Telling TheStreet's Debra Borchardt how he's trading Sprint in the wake of that report is Scott Redler, chief strategic officer at T3 Live.
Sprint reported a whopping loss of nearly $875 million, or 53 cents a share, on better-than-expected revenue of $8.87 billion dollars.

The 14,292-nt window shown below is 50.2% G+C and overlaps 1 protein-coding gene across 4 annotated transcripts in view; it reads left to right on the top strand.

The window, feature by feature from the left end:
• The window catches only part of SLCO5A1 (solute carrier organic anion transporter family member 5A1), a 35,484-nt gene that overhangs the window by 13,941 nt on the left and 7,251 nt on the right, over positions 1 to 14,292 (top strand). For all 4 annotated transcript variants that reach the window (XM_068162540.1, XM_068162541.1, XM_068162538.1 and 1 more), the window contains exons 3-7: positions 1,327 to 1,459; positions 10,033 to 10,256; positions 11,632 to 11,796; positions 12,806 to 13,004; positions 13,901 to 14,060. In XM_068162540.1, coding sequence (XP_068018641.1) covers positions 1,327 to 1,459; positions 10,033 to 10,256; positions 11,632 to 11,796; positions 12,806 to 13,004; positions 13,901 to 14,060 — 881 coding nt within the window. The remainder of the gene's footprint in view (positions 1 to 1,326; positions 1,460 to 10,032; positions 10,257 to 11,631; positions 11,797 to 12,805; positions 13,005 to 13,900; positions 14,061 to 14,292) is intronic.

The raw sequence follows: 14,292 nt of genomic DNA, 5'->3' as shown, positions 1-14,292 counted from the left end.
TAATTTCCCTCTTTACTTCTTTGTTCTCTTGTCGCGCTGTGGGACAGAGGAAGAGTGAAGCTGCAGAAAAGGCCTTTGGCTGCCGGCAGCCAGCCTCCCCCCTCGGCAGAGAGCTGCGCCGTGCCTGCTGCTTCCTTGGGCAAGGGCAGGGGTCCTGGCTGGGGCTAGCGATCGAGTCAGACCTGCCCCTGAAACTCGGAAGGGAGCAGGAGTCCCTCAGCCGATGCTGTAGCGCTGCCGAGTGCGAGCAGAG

Redler admitted that when he first started trading Sprint, he did it because of the technical chart pattern, rather than the fundamental story. However, investors who are playing this name with sizeable positions should know what's going on with the fundamentals, too, he said.He pointed out that the chart shows support at $5.50, near the 200-day simple moving average. With the stock currently trading near $5.90, traders could use $5.50 as a stop-loss in order to limit risk. With the rejuvenated share price, he said the stock could continue higher to $6.40, but in order for it to make it back to more than $7, SoftBank, which recently acquired a majority stake in Sprint, will need to come back in with a lot of money. Redler concluded that there are some compelling entry points for traders, but that the price action can get boring when attempting to daytrade it back and forth, especially in a fast-moving market such as this one. -- Written by Bret Kenwell in Petoskey, Mich. Follow @BretKenwell